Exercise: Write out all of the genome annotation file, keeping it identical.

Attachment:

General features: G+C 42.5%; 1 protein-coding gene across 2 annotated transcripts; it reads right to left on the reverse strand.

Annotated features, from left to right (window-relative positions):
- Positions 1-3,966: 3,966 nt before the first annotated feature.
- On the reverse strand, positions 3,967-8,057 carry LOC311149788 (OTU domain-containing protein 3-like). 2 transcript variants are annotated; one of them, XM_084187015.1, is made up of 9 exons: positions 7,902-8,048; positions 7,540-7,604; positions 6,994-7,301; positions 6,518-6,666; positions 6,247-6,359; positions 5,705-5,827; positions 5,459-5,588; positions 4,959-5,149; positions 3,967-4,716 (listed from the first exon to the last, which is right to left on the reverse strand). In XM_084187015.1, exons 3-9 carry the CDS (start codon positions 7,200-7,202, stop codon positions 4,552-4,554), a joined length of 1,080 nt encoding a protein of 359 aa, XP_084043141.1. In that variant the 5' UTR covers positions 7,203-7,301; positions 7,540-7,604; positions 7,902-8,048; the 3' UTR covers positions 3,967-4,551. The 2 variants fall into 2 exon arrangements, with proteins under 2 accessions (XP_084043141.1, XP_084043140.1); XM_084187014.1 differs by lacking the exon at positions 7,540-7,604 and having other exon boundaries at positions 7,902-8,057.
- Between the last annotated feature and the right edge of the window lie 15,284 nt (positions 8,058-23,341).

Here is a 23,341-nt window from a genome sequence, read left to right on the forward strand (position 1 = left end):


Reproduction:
General features: G+C 42.5%; 1 protein-coding gene across 2 annotated transcripts; it reads right to left on the reverse strand.

Annotated features, from left to right (window-relative positions):
- Positions 1-3,966: 3,966 nt before the first annotated feature.
- On the reverse strand, positions 3,967-8,057 carry LOC311149788 (OTU domain-containing protein 3-like). 2 transcript variants are annotated; one of them, XM_084187015.1, is made up of 9 exons: positions 7,902-8,048; positions 7,540-7,604; positions 6,994-7,301; positions 6,518-6,666; positions 6,247-6,359; positions 5,705-5,827; positions 5,459-5,588; positions 4,959-5,149; positions 3,967-4,716 (listed from the first exon to the last, which is right to left on the reverse strand). In XM_084187015.1, exons 3-9 carry the CDS (start codon positions 7,200-7,202, stop codon positions 4,552-4,554), a joined length of 1,080 nt encoding a protein of 359 aa, XP_084043141.1. In that variant the 5' UTR covers positions 7,203-7,301; positions 7,540-7,604; positions 7,902-8,048; the 3' UTR covers positions 3,967-4,551. The 2 variants fall into 2 exon arrangements, with proteins under 2 accessions (XP_084043141.1, XP_084043140.1); XM_084187014.1 differs by lacking the exon at positions 7,540-7,604 and having other exon boundaries at positions 7,902-8,057.
- Between the last annotated feature and the right edge of the window lie 15,284 nt (positions 8,058-23,341).

Here is a 23,341-nt window from a genome sequence, read left to right on the forward strand (position 1 = left end):